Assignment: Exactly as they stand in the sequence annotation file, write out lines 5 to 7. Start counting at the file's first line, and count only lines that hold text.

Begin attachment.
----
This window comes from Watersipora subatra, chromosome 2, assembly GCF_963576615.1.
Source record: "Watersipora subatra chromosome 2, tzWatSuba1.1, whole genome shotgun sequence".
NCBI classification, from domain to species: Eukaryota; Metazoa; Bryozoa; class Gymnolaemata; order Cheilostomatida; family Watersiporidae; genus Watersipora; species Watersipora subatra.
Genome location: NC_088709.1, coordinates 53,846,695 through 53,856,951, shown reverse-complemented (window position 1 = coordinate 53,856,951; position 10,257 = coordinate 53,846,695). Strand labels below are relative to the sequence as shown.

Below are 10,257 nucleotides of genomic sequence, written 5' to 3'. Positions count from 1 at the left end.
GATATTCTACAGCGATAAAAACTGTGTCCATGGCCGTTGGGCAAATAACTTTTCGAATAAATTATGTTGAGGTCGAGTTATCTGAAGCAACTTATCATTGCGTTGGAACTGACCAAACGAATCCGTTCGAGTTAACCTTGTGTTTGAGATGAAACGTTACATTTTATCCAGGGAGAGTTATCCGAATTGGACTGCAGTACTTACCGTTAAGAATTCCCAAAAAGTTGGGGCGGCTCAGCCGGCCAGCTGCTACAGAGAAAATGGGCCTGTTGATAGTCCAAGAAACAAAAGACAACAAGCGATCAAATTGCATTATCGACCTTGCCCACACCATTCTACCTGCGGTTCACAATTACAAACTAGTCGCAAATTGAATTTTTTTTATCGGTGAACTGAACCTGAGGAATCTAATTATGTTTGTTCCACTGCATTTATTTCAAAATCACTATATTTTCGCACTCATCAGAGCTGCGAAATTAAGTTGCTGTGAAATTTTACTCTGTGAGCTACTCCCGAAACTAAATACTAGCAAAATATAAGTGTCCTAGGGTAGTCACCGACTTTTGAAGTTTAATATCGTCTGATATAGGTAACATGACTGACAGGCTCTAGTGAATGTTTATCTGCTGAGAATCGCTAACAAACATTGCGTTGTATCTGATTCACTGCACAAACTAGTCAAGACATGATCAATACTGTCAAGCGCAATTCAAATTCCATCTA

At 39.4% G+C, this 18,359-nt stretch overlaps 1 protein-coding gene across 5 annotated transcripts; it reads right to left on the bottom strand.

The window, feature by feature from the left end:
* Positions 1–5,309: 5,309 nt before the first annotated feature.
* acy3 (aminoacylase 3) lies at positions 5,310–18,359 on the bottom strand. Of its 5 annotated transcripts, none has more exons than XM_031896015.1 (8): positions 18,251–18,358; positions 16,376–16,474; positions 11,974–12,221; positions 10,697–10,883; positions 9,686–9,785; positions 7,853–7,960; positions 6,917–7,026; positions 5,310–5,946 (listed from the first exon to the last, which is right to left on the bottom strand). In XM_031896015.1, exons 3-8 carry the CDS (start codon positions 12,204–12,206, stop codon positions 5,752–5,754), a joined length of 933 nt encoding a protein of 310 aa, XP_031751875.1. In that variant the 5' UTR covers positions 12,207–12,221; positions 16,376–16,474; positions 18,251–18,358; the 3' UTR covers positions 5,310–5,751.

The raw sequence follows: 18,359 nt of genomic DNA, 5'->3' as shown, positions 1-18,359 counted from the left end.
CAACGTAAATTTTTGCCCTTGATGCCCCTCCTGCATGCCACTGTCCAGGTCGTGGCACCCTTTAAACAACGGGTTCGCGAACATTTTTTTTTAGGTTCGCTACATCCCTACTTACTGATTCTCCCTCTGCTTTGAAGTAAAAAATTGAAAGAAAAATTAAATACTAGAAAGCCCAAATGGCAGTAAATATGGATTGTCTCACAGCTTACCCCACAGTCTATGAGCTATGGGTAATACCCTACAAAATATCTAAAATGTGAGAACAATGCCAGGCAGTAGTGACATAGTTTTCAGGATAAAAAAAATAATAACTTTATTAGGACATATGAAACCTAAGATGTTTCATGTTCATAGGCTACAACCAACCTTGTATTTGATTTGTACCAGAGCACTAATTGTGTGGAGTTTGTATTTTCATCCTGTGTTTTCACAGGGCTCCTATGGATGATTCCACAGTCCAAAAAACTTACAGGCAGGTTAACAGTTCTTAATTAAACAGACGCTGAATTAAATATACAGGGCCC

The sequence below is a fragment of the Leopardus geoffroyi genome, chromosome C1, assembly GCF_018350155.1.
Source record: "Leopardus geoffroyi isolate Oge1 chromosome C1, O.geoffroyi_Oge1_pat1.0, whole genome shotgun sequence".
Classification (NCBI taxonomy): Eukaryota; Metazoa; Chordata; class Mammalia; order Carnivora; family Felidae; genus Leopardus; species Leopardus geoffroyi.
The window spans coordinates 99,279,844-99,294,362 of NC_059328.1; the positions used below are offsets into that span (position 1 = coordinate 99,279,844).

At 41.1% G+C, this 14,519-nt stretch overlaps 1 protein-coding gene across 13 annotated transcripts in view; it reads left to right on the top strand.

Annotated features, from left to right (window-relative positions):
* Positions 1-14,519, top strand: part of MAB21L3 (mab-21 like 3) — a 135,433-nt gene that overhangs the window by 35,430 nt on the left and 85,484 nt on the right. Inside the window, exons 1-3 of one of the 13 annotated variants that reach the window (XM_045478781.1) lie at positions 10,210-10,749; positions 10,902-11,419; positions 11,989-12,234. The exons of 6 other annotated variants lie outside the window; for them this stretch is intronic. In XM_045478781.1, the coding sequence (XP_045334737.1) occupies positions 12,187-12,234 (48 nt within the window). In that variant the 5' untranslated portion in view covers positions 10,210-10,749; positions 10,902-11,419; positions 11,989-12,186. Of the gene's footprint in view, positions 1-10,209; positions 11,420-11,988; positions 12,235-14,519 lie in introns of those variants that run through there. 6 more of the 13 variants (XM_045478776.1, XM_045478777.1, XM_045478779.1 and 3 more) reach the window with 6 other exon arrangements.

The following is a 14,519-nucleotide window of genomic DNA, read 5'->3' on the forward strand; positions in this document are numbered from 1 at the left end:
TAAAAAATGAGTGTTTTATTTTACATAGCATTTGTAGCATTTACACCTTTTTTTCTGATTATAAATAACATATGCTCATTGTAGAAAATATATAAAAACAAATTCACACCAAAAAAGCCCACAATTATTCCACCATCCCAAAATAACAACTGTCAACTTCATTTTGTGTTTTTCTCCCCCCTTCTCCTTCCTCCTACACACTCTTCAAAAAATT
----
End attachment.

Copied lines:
Below are 10,257 nucleotides of genomic sequence, written 5' to 3'. Positions count from 1 at the left end.
GATATTCTACAGCGATAAAAACTGTGTCCATGGCCGTTGGGCAAATAACTTTTCGAATAAATTATGTTGAGGTCGAGTTATCTGAAGCAACTTATCATTGCGTTGGAACTGACCAAACGAATCCGTTCGAGTTAACCTTGTGTTTGAGATGAAACGTTACATTTTATCCAGGGAGAGTTATCCGAATTGGACTGCAGTACTTACCGTTAAGAATTCCCAAAAAGTTGGGGCGGCTCAGCCGGCCAGCTGCTACAGAGAAAATGGGCCTGTTGATAGTCCAAGAAACAAAAGACAACAAGCGATCAAATTGCATTATCGACCTTGCCCACACCATTCTACCTGCGGTTCACAATTACAAACTAGTCGCAAATTGAATTTTTTTTATCGGTGAACTGAACCTGAGGAATCTAATTATGTTTGTTCCACTGCATTTATTTCAAAATCACTATATTTTCGCACTCATCAGAGCTGCGAAATTAAGTTGCTGTGAAATTTTACTCTGTGAGCTACTCCCGAAACTAAATACTAGCAAAATATAAGTGTCCTAGGGTAGTCACCGACTTTTGAAGTTTAATATCGTCTGATATAGGTAACATGACTGACAGGCTCTAGTGAATGTTTATCTGCTGAGAATCGCTAACAAACATTGCGTTGTATCTGATTCACTGCACAAACTAGTCAAGACATGATCAATACTGTCAAGCGCAATTCAAATTCCATCTA

At 39.4% G+C, this 18,359-nt stretch overlaps 1 protein-coding gene across 5 annotated transcripts; it reads right to left on the bottom strand.